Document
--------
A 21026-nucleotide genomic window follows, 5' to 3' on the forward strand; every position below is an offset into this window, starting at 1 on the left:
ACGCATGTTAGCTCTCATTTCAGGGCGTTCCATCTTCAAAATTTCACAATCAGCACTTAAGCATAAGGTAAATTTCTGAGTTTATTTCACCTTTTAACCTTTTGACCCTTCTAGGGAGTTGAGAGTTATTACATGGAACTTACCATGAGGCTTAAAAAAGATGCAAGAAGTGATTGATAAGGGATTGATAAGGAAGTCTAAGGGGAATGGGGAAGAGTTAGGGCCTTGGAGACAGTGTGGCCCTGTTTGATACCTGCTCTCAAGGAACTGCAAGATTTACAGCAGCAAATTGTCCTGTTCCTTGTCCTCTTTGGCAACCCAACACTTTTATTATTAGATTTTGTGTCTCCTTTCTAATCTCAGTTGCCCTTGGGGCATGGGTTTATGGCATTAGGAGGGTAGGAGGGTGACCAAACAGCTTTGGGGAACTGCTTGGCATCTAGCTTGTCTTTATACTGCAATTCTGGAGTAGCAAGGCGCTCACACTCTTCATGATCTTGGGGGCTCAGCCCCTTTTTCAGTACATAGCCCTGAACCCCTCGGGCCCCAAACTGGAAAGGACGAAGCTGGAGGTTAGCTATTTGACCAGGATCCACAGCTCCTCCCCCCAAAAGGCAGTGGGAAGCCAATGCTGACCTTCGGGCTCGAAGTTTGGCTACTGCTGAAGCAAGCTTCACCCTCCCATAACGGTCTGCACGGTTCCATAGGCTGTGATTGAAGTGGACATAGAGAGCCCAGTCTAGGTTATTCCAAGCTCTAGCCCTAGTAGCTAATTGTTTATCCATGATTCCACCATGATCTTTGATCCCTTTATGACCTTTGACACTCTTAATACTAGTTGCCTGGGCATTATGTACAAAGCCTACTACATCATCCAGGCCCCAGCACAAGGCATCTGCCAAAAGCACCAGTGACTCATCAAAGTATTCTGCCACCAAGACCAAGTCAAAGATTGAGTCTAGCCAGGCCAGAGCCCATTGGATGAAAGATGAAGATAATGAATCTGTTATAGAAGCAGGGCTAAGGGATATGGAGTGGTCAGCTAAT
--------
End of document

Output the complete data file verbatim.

A 21026-nucleotide genomic window follows, 5' to 3' on the forward strand; every position below is an offset into this window, starting at 1 on the left:
ACGCATGTTAGCTCTCATTTCAGGGCGTTCCATCTTCAAAATTTCACAATCAGCACTTAAGCATAAGGTAAATTTCTGAGTTTATTTCACCTTTTAACCTTTTGACCCTTCTAGGGAGTTGAGAGTTATTACATGGAACTTACCATGAGGCTTAAAAAAGATGCAAGAAGTGATTGATAAGGGATTGATAAGGAAGTCTAAGGGGAATGGGGAAGAGTTAGGGCCTTGGAGACAGTGTGGCCCTGTTTGATACCTGCTCTCAAGGAACTGCAAGATTTACAGCAGCAAATTGTCCTGTTCCTTGTCCTCTTTGGCAACCCAACACTTTTATTATTAGATTTTGTGTCTCCTTTCTAATCTCAGTTGCCCTTGGGGCATGGGTTTATGGCATTAGGAGGGTAGGAGGGTGACCAAACAGCTTTGGGGAACTGCTTGGCATCTAGCTTGTCTTTATACTGCAATTCTGGAGTAGCAAGGCGCTCACACTCTTCATGATCTTGGGGGCTCAGCCCCTTTTTCAGTACATAGCCCTGAACCCCTCGGGCCCCAAACTGGAAAGGACGAAGCTGGAGGTTAGCTATTTGACCAGGATCCACAGCTCCTCCCCCCAAAAGGCAGTGGGAAGCCAATGCTGACCTTCGGGCTCGAAGTTTGGCTACTGCTGAAGCAAGCTTCACCCTCCCATAACGGTCTGCACGGTTCCATAGGCTGTGATTGAAGTGGACATAGAGAGCCCAGTCTAGGTTATTCCAAGCTCTAGCCCTAGTAGCTAATTGTTTATCCATGATTCCACCATGATCTTTGATCCCTTTATGACCTTTGACACTCTTAATACTAGTTGCCTGGGCATTATGTACAAAGCCTACTACATCATCCAGGCCCCAGCACAAGGCATCTGCCAAAAGCACCAGTGACTCATCAAAGTATTCTGCCACCAAGACCAAGTCAAAGATTGAGTCTAGCCAGGCCAGAGCCCATTGGATGAAAGATGAAGATAATGAATCTGTTATAGAAGCAGGGCTAAGGGATATGGAGTGGTCAGCTAAT